Thursday, 8 October 2020

Mental State

Pull yourself together, pull your socks up, man up and get on with it… While not decrying all self-diagnoses of mental illness, the majority of people now openly talking about their inner wellbeing would probably benefit greatly from ‘a good talking to’. The nebulous endeavour of exploring the mental landscape struck gold when Sigmund Freud made psychology into an opportunity to make easy money by exploiting the natural human propensity towards dissatisfaction.

No tools, no heavy plant or machinery and no troublesome employees are necessary, and in many cases, it seems, little in the way of any formal objective training is insisted upon. Incline your head thoughtfully to one side, murmur the occasional non judgmental ‘I see’ and sit back as your cash cows pour out their identikit psychobabble. Repeat back to them their own assessment of their condition, reinforce the need to repeat the process at the same time next week and trouser the moolah.

Of course, this is a caricature of a part of the mindscape mining profession, but it is the most visible, most accessible and arguably the most harmful sector of the mentally-industrial complex. The Talking Cure, it strikes me, gives licence to the self-indulgent therapy culture to let the weak talk themselves ever weaker. Everybody experiences unhappiness, loneliness, occasional helplessness, grief and anguish; you wouldn’t be normal if you didn’t. But a kick up the arse would often be better medicine than prolonging the state.

Worse is the way that perfectly normal, universal, small sufferings are labelled, dressed up and sold back to the patient as some form of licence to continue demanding attention. As a result, those who can afford it (and many who can’t) spend years, decades even, engaged in a process that first validates and then exacerbates the condition for which they sought counsel in the first place.

The Covid Crisis has given people who already needed little excuse the licence to talk even more openly about their own personal mental health, a subject which was once, like religion and politics, verboten at the civilised dinner table. But if talk about it we must let’s get real. The way things are going with scarcely a day going by without some cry for ever more funding to treat the mental state of the nation, we may soon the rent-seekers in the ‘poor me’ trade competing with the burgeoning and ever-fragmenting grievance culture.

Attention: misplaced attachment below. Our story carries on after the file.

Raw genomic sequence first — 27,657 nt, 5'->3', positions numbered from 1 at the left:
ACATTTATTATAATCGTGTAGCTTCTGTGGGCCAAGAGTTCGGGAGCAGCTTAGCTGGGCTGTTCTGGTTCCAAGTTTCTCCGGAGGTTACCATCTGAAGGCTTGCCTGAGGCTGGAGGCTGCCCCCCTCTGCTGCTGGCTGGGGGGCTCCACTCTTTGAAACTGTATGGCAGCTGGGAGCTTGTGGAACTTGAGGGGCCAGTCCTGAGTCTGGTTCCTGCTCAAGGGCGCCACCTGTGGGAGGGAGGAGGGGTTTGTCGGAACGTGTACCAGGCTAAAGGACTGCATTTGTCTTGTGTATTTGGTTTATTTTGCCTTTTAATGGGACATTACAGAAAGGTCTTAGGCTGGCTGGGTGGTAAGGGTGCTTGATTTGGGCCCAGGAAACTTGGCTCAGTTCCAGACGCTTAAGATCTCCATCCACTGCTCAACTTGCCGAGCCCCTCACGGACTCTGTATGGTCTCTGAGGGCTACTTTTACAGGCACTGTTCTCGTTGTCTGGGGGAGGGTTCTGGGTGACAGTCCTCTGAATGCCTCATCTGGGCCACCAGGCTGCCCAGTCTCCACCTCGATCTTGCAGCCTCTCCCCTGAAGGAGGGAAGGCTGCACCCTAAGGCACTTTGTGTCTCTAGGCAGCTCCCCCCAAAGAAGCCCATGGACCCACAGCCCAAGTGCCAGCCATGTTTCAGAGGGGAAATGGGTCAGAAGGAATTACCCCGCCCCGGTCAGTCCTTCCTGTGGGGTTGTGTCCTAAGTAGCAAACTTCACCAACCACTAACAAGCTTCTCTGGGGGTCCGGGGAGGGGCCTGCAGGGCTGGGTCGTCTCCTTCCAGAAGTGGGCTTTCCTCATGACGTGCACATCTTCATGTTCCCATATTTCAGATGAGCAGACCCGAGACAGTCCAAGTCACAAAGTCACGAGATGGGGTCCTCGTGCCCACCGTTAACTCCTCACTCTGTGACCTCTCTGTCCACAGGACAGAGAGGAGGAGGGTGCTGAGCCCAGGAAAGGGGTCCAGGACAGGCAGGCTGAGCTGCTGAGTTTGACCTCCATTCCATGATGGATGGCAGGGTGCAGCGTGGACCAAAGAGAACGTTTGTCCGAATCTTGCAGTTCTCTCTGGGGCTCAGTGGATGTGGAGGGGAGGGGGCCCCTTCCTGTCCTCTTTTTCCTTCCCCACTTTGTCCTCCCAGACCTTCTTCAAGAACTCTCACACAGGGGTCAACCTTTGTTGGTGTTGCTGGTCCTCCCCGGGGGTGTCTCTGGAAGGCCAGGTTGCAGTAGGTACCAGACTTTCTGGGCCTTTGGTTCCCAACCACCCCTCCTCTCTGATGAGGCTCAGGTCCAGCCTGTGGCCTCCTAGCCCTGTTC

Can we really survive as a nation if the only people making money are those doing so by perpetuating the harm they undoubtedly cause. Give a man a fish and he’ll fry up some chips. Tell a man he can’t fish because his daddy didn’t love him and he’s already had his chips. It’s like taking candy from a baby – a great, big baby – and the country churns out more with each generation.

As I said, I don’t wish to decry those who genuinely need help. But to divert ever more resources to salve the self-inflicted mental wounds of those who merely seek attention looks to me like a one-way street to pitiful dependence on others; the very opposite of what you should wish for your children. So, if you have a friend who is weepy, filled with despair, anxious that the virus stalks them like a wraith… give them a slap, from me.


  1. It's little short of a miracle that the baby boomers are still going strong in such numbers. They didn't have a tablet to take for every problem in life and they were sadly deprived of all talking cures. Big pharma and the councilor hadn't been invented and they got through life without Facebook and mobile phones as well? Tough cookie your baby boomer!

  2. I never comment here because I usually agree with the posts. This time, I want to say something. May I?

    In the "old" days of my generation, and my parents, there was a "shit happens" attitude. A close knit family, the Church, the priest, the family doctor, aunts, uncles and even neighbours down the pub, listened, comforted and gave advice like "shit happens!". Tranquilisers were hugs, a beer, a hot toddy, a cigarette, an Epsom salts bath, hot soup, or walking the dog. Only rich people went to psychiatrists/psychologists, ordinary people thought such therapists needed therapy themselves. Their children turned out "weird". "Grit" was an admired trait. "Porn" was what you saw in A5 dog eared magazines from Sweden, and "sex" was something you discovered. Wolf whistles were signs of appreciation. Flirting was an art. Marriage was a solemn contract of mutual support. Children were immature adults being introduced into a world where "shit happened" and education was set to give them a support raft of history, geography and literature.

    All that has gone.

    Shit still happens. We need to allow it to nurture us, somehow, to foster "grit" rather than "helplessness".

    Thanks, I feel better now!